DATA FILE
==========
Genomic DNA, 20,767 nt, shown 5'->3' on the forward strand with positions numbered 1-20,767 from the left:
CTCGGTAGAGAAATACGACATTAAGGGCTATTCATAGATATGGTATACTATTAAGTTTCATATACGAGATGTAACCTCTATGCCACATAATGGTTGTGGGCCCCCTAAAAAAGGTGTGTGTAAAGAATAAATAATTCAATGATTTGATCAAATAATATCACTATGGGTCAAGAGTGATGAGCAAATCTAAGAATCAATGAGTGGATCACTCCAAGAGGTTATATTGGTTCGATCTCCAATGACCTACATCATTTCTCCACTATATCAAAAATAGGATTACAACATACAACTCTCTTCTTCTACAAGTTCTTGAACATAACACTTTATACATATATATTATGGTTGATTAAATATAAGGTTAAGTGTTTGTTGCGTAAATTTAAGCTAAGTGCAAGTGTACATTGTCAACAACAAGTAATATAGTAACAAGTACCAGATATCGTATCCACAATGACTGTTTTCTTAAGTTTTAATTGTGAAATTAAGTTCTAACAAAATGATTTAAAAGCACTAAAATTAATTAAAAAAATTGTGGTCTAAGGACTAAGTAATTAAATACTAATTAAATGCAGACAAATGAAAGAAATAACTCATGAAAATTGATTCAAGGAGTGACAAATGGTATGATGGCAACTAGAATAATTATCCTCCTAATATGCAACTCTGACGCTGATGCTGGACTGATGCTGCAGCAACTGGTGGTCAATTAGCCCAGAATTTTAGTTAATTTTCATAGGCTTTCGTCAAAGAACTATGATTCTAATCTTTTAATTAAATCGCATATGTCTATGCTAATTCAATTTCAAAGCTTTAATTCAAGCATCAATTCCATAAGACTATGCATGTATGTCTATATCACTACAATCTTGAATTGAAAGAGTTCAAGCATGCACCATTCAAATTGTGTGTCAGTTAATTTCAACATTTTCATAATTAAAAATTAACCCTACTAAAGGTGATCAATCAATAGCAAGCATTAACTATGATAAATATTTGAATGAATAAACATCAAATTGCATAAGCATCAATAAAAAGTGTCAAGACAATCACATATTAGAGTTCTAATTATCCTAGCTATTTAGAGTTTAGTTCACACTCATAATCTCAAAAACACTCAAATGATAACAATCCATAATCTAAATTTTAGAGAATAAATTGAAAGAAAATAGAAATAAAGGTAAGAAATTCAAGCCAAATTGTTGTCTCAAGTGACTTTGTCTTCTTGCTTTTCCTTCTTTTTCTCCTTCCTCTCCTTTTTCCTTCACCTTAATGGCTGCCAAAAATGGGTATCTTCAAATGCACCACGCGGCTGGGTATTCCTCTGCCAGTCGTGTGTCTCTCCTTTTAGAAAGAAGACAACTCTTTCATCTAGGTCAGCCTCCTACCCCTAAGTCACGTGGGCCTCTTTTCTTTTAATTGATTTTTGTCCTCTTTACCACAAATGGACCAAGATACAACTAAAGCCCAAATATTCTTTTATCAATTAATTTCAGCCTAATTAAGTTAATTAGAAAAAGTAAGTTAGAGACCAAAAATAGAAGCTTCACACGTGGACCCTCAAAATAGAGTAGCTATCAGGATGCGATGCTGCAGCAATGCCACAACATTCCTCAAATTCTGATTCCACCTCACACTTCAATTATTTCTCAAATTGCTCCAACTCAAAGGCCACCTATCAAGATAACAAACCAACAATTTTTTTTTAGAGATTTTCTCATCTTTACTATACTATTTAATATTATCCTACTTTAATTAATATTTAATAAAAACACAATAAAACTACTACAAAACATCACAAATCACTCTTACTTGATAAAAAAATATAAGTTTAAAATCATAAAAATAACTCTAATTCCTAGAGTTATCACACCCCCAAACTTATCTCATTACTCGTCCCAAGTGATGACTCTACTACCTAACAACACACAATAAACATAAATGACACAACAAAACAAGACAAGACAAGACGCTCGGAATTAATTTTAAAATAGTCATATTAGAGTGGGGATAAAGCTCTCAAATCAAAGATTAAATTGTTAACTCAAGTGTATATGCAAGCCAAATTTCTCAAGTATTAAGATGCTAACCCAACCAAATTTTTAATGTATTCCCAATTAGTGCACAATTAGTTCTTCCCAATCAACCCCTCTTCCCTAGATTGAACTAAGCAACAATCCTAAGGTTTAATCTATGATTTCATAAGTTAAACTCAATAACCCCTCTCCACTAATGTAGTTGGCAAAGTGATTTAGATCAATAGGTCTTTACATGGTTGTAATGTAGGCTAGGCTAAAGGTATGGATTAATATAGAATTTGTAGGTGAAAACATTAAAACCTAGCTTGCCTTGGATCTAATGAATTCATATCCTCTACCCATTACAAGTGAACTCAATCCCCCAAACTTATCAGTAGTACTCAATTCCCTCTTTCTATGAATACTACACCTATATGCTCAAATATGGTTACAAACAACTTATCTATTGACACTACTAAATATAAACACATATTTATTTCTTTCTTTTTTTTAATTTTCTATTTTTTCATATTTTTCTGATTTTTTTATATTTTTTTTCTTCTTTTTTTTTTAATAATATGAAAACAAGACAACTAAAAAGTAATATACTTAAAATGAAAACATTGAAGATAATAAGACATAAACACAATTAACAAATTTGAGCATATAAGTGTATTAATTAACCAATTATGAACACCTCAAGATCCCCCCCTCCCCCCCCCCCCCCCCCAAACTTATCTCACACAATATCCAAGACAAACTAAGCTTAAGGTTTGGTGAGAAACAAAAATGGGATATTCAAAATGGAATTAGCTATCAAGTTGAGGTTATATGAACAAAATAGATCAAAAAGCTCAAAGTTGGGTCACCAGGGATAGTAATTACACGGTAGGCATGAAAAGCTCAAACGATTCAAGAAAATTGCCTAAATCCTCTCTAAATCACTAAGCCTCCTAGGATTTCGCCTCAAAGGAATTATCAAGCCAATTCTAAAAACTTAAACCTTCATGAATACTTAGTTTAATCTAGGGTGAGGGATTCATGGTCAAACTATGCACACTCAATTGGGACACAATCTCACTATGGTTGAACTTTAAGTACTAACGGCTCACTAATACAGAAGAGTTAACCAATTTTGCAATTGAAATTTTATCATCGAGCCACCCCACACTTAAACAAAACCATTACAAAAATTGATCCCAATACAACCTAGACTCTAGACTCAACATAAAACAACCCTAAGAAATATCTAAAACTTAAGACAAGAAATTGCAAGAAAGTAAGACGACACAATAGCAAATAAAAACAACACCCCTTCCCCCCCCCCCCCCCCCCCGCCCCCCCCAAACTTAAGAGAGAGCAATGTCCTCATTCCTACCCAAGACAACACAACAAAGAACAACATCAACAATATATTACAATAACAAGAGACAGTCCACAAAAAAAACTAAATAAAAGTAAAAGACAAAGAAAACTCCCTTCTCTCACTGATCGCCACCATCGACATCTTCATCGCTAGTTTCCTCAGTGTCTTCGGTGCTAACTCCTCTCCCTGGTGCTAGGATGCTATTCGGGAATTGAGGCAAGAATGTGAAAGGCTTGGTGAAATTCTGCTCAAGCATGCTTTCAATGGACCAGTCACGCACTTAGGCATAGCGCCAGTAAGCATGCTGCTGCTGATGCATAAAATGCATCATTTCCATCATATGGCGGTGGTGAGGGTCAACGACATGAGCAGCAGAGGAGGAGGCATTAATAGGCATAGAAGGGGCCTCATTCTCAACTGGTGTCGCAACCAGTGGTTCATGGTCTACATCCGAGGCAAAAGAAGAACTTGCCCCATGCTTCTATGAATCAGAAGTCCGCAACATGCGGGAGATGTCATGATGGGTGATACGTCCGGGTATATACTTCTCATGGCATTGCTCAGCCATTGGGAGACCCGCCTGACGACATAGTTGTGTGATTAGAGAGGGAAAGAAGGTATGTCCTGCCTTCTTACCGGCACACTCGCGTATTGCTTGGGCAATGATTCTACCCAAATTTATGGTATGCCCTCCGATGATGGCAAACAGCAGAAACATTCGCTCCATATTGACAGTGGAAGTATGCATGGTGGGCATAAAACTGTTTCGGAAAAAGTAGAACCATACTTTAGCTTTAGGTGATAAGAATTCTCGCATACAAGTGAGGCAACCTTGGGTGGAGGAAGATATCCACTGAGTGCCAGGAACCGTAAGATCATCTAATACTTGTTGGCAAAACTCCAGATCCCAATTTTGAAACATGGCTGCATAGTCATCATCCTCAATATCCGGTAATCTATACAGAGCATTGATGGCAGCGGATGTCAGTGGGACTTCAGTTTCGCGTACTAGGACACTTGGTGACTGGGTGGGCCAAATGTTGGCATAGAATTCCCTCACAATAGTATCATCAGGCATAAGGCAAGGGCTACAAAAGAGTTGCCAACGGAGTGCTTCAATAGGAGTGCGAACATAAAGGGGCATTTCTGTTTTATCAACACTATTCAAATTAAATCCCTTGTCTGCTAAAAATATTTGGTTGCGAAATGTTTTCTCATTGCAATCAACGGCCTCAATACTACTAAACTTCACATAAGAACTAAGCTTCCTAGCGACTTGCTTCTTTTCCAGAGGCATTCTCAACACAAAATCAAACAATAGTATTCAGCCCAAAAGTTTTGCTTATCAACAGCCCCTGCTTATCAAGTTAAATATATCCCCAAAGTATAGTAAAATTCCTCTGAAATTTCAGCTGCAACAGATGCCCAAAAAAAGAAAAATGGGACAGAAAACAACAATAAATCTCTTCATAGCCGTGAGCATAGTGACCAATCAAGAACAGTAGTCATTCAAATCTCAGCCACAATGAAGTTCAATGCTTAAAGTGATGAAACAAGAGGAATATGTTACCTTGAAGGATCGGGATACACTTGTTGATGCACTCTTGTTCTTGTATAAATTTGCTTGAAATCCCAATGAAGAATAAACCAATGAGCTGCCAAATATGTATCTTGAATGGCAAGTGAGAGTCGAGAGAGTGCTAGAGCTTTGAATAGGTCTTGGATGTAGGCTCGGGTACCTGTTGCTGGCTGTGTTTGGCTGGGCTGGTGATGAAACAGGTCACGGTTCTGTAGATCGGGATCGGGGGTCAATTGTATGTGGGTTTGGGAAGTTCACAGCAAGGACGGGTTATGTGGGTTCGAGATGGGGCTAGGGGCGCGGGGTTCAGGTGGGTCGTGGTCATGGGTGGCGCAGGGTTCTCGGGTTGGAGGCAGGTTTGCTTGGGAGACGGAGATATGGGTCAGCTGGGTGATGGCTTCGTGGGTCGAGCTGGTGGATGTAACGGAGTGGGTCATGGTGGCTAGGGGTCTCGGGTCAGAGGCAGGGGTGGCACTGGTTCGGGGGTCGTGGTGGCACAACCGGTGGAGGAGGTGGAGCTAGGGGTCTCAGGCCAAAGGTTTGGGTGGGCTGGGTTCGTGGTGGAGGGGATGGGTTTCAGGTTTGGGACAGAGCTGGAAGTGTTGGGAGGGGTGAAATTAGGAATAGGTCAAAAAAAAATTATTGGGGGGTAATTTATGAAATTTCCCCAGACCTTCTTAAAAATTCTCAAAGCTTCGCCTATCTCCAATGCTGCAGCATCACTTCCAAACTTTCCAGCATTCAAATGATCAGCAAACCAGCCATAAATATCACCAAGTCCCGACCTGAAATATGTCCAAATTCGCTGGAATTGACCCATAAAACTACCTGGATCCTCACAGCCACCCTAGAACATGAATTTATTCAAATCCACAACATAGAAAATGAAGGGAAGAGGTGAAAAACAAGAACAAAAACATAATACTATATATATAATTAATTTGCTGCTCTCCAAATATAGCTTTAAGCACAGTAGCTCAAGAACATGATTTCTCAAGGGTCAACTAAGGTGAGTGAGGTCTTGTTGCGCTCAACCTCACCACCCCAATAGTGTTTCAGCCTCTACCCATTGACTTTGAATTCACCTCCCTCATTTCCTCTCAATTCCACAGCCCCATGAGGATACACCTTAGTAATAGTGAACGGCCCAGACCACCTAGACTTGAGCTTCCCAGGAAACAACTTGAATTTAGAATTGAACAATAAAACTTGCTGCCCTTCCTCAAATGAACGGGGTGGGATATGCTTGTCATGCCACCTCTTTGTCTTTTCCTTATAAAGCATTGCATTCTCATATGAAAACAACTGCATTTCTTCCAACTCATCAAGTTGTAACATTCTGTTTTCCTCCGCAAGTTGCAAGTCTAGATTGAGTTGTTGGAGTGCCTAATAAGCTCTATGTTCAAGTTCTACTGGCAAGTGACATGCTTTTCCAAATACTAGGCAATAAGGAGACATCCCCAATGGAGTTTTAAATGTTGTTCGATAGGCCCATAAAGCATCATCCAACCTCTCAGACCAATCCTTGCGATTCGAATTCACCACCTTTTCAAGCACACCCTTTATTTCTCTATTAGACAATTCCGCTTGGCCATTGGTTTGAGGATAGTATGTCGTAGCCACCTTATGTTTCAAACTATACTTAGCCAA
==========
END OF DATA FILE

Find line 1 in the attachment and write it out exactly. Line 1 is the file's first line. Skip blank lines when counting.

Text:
Genomic DNA, 20,767 nt, shown 5'->3' on the forward strand with positions numbered 1-20,767 from the left: